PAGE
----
Sunday, October 28, 2012

Read It: Portlandtown by Rob DeBorde

As a fan of Oni Press's genre mash-up comic book The Sixth Gun, the thought of discovering new and interesting supernatural Westerns to continue exploring in novel form is a very appealing one. Portlandtown: A Tale of the Oregon Wyldes by Rob DeBorde, and published by St. Martin's Griffin, it is difficult to not to think that perhaps author DeBorde had thought. Rather than searching out such novels, that DeBorde decided to write one himself.

The similarities between the two works, while perhaps unintentional, is palpable throughout: from the chief baddie who is himself a zombified version of one of the protagonists' former allies turned adversary, down to the supernatural (and suggestive) power of a certain mystic handgun. Though my own lack of reading depth and breadth of this recently discovered Western sub-genre limits my ability to expertly imply that these are simply common tropes, there is clearly some shared "connective tissue" between the two.

Just like movies and television shows though, the fact that there are similarities should not necessarily impact negatively the potential entertainment value of both the comic book and Portlandtown. Author DeBorde's previous work (which to be a source of pride as it is heralded in almost every mention) is a cooking book, but the more influential past writing experience is that of screenwriter. For better or worse, Portlandtown reads like a significantly less gritty and realistic unproduced all-ages ABC Family series script. The Western elements of the setting and historical context are less fleshed out than I would have liked (and then hardcore neo-Western readers would demand.

One weakness of the novel is that it's setting never really seems necessary: as written, this story could have very easily taken place in a different time period with little change. While there are nuances (for example, a character who is a weatherman at the very beginnings of forecasting and a traveling circus of freaks) which suggest an older time, these touches are not comprehensive enough to give me, as the reader, a sense that this is a Western, in even the cloudiest sense of the term I have seen enough television to pick out some obvious stock characters such as the forgetful grandfather with a secret; the inquisitive youngsters who see things more experienced adults do not, the pretty, wife who is her rough and tumble husband's equal, the vainglorious mayor whose political drive leads to trouble, and so on.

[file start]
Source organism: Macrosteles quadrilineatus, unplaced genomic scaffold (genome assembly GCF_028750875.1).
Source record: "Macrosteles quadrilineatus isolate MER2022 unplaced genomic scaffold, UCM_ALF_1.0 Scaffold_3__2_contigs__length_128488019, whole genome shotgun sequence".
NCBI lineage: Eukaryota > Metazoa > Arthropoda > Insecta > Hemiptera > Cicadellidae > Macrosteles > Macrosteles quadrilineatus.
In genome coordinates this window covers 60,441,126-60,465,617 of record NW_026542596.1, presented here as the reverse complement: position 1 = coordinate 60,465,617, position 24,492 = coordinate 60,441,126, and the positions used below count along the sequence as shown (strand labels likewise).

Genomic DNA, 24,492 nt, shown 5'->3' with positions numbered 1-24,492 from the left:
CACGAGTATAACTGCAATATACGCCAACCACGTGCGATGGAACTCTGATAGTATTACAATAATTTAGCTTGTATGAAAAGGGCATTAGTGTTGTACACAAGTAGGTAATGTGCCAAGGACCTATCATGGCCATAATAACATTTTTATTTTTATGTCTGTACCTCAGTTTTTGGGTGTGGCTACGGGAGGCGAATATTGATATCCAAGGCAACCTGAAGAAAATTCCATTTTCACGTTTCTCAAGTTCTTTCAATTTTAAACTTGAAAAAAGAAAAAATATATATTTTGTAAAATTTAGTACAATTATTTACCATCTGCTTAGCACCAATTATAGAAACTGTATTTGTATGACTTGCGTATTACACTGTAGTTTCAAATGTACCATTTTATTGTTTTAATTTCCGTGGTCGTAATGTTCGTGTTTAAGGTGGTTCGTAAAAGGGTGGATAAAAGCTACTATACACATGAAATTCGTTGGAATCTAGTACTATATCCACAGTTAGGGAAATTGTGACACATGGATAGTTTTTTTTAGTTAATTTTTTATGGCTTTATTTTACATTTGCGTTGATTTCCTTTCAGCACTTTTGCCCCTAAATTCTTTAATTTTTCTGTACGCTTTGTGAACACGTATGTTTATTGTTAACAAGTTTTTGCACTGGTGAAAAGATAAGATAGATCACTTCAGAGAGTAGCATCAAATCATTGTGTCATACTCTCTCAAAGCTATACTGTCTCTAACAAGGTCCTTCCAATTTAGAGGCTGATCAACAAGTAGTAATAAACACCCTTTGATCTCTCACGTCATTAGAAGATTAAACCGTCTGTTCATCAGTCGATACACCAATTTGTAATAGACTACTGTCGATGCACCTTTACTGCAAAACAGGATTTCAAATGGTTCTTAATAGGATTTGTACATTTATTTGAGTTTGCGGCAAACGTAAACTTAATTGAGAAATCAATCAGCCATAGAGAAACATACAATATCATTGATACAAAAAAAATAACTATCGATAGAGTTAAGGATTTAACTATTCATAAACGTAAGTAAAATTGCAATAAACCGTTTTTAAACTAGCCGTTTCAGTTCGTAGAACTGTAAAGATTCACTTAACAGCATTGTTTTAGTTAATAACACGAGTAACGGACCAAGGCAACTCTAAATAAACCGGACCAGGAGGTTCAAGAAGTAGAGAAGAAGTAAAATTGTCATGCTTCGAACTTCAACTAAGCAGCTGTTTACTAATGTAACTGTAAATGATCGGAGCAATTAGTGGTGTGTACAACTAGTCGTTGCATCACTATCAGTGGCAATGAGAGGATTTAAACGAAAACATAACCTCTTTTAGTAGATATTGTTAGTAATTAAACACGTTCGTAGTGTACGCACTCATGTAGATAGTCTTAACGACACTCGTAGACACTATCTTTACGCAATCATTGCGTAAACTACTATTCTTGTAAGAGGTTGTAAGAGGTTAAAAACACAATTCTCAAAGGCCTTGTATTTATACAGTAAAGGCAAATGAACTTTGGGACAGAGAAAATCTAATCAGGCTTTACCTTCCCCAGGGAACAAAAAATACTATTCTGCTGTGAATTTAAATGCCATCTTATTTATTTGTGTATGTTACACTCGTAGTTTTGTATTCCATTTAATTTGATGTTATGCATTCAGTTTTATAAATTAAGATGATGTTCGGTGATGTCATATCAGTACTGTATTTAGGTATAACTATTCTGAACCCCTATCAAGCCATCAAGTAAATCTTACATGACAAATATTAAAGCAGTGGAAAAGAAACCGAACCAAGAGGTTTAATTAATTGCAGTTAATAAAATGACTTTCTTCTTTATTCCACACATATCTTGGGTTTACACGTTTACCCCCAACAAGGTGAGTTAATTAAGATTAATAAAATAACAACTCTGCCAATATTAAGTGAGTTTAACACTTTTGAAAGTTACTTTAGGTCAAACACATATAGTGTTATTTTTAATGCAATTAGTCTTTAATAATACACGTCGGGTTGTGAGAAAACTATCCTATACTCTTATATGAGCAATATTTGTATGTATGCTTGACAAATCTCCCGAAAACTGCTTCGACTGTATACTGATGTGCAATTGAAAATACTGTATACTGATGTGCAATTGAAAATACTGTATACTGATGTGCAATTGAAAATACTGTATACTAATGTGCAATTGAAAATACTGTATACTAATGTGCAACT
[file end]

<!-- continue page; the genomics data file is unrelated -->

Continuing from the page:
Midway through the book I had the sense that the story being told might NOT end when the pages ran out, and SPOILER the story really isn’t satisfactorily resolved at the conclusion. As the subtitle A Tale of the Oregon Wyldes clearly implies, this is a series starter rather than a cohesive story told from exposition through resolution.

Portlandtown: A Tale of the Oregon Wyldes by Rob DeBorde IS a moderately entertaining, if slightly forgettable script spec populated with standard characters and plot points that most experienced readers (or seasoned television viewers) will see coming pages in advance. What Portlandtown is NOT, unfortunatey, is the supernatural Western that begs for rereading or characters that warrant revisiting. Hopefully my own purchase of this novel (and the pennies put forth by others) will warrant a publisher giving another writer (or even this one) a shot at a better product. The recent entertainment news that The Sixth Gun is being developed as a television show keeps my hope alive that this mash-up style narrative will eventually grow in new and interesting directions—especially if that show gets to air and somehow duplicates the monster success of that other little independent press genre comic book, The Walking Dead.

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